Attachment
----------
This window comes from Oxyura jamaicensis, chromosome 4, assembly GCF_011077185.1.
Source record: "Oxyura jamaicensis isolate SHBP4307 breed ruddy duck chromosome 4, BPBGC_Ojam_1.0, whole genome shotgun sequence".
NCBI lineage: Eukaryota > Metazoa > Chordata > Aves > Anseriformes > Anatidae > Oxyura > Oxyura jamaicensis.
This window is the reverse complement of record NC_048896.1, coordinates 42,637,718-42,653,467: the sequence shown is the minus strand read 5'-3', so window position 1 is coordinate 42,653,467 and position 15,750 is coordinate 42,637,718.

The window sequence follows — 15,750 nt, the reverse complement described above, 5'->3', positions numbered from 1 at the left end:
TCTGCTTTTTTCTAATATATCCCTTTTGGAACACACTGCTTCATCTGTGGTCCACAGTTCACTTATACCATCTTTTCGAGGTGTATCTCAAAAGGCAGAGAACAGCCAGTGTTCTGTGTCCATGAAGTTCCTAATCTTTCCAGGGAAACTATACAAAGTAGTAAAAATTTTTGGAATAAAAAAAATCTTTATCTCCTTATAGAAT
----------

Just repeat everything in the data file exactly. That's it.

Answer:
This window comes from Oxyura jamaicensis, chromosome 4, assembly GCF_011077185.1.
Source record: "Oxyura jamaicensis isolate SHBP4307 breed ruddy duck chromosome 4, BPBGC_Ojam_1.0, whole genome shotgun sequence".
NCBI lineage: Eukaryota > Metazoa > Chordata > Aves > Anseriformes > Anatidae > Oxyura > Oxyura jamaicensis.
This window is the reverse complement of record NC_048896.1, coordinates 42,637,718-42,653,467: the sequence shown is the minus strand read 5'-3', so window position 1 is coordinate 42,653,467 and position 15,750 is coordinate 42,637,718.

The window sequence follows — 15,750 nt, the reverse complement described above, 5'->3', positions numbered from 1 at the left end:
TCTGCTTTTTTCTAATATATCCCTTTTGGAACACACTGCTTCATCTGTGGTCCACAGTTCACTTATACCATCTTTTCGAGGTGTATCTCAAAAGGCAGAGAACAGCCAGTGTTCTGTGTCCATGAAGTTCCTAATCTTTCCAGGGAAACTATACAAAGTAGTAAAAATTTTTGGAATAAAAAAAATCTTTATCTCCTTATAGAAT